micah holmquist's irregular thoughts and links
Welcome to the musings and notes of a Cadillac, Michigan based writer named Micah Holmquist, who is bothered by his own sarcasm.
Please send him email at firstname.lastname@example.org.
Holmquist's full archives are listed here.
Sites Holmquist trys, and often fails, to go no more than a couple of days without visiting (some of which Holmquist regularly swipes links from without attribution)
Blogs that for one reason or another Holmquist would like to read on at least something of a regular basis (always in development)
Tuesday, June 24, 2003
"Environmental activists have demanded a clean up of radioactive waste in villages surrounding Iraq's Tuwaitha nuclear plant as fears grow for local people's health," the BBC writes today. The whole story is worth reading.
"Some say the war was justified even if WMD are not found nor their destruction explained, because the world is 'better off' without Saddam Hussein," George Will writes in Sunday's Washington Post. "Of course it is better off. But unless one is prepared to postulate a U.S. right, perhaps even a duty, to militarily dismantle any tyranny -- on to Burma? -- it is unacceptable to argue that Hussein's mass graves and torture chambers suffice as retrospective justifications for preemptive war."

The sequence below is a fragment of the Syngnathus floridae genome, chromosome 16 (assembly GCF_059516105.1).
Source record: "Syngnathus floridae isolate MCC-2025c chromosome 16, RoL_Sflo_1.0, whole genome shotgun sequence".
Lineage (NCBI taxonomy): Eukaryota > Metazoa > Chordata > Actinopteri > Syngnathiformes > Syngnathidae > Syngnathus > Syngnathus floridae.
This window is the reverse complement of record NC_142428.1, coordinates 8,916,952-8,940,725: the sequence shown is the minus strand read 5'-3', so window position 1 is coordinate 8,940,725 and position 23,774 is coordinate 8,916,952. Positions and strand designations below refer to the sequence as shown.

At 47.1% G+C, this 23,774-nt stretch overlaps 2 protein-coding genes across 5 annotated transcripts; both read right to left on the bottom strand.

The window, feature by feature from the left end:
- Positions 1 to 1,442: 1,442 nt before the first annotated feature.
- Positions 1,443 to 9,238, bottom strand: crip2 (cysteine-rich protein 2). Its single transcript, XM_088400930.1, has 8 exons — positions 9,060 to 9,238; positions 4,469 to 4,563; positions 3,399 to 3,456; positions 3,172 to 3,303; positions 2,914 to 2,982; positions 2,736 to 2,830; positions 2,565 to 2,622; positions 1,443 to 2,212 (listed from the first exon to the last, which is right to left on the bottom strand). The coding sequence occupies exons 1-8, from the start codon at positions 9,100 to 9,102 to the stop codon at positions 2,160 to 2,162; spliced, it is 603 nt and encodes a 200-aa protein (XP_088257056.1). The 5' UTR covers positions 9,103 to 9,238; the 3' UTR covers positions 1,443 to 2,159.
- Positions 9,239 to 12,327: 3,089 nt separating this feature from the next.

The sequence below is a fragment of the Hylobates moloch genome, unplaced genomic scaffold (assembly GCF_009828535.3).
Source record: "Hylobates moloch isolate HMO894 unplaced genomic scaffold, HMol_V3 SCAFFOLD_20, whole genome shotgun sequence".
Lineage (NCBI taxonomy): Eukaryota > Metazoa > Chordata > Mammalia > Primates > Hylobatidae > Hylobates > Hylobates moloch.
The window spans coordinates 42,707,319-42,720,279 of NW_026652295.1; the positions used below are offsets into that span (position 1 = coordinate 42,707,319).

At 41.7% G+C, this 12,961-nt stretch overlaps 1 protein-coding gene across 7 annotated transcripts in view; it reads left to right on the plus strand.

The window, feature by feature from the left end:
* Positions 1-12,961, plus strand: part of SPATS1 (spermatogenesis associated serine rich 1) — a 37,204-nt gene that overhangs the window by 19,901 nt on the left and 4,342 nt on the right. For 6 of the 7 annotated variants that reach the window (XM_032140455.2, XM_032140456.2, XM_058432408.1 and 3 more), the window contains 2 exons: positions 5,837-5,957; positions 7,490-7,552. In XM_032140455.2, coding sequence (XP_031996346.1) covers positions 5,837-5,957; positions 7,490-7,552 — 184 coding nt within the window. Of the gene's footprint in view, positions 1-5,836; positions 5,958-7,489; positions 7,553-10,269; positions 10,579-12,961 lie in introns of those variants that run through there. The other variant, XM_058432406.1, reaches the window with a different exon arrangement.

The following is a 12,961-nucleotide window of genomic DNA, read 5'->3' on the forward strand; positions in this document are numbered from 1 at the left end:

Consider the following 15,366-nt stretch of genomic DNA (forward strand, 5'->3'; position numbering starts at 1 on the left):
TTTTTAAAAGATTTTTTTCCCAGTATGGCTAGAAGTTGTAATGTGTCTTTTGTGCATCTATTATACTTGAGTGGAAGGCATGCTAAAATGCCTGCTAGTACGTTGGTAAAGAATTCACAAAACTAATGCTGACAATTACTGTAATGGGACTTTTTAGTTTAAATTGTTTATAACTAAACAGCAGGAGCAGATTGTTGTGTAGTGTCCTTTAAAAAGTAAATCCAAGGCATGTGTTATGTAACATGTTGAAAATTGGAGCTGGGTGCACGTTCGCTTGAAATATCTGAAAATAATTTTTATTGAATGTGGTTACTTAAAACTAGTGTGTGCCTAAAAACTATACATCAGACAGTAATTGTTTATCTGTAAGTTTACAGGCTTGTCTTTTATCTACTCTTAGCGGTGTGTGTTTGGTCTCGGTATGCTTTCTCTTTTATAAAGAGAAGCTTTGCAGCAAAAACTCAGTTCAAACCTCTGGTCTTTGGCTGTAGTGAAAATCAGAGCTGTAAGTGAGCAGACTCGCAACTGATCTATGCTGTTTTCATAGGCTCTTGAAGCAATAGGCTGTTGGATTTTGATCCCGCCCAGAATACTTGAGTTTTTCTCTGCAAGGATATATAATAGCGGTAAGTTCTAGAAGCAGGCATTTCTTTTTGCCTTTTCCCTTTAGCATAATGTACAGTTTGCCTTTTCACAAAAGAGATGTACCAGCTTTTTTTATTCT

While I agree with Will in principle, I think this is distortion of much of the "better off" argument, which says that removing Saddam was worth it because of the trouble he could potentially create so long as he was in office, which is different than just saying that war was justified as a means of improving the human rights situation in Iraq.
"Most Americans would support the United States taking military action to stop Iran from acquiring nuclear weapons despite growing public concern about the mounting number of U.S. military casualties in the aftermath of the war with Iraq, according to a new Washington Post-ABC News poll," Richard Morin and Claudia Deane write in today's Washington Post. "President Bush last week said the rest of the world should join the United States in declaring that it "will not tolerate" nuclear weapons in Iran -- a vow that most Americans appear willing to back with force. By 56 percent to 38 percent, the public endorsed the use of the military to block Iran from developing nuclear arms."
It appears that the weapons-of-mass-destruction-in,-or-even-potentially-in,-the-hands-of-a-country-President-George-W.-Bush-says-is-a-threat-is-a-threat logic continues to be popular.
In a story from yesterday, the AP quotes U.S. House member and Democratic presidential candidate Dick Gephardt as saying, "When I'm president, we'll do executive orders to overcome any wrong thing the Supreme Court does tomorrow or any other day." Can you say disturbing? Nobody who is bothered by the authoritarin practices of the Bush Administration, or who was bothered by a similar and in some ways even more authoritarian practices of Team Clinton, should line up to support Gephardt. (Thanks to Court Schuett for alerting me to the quote.)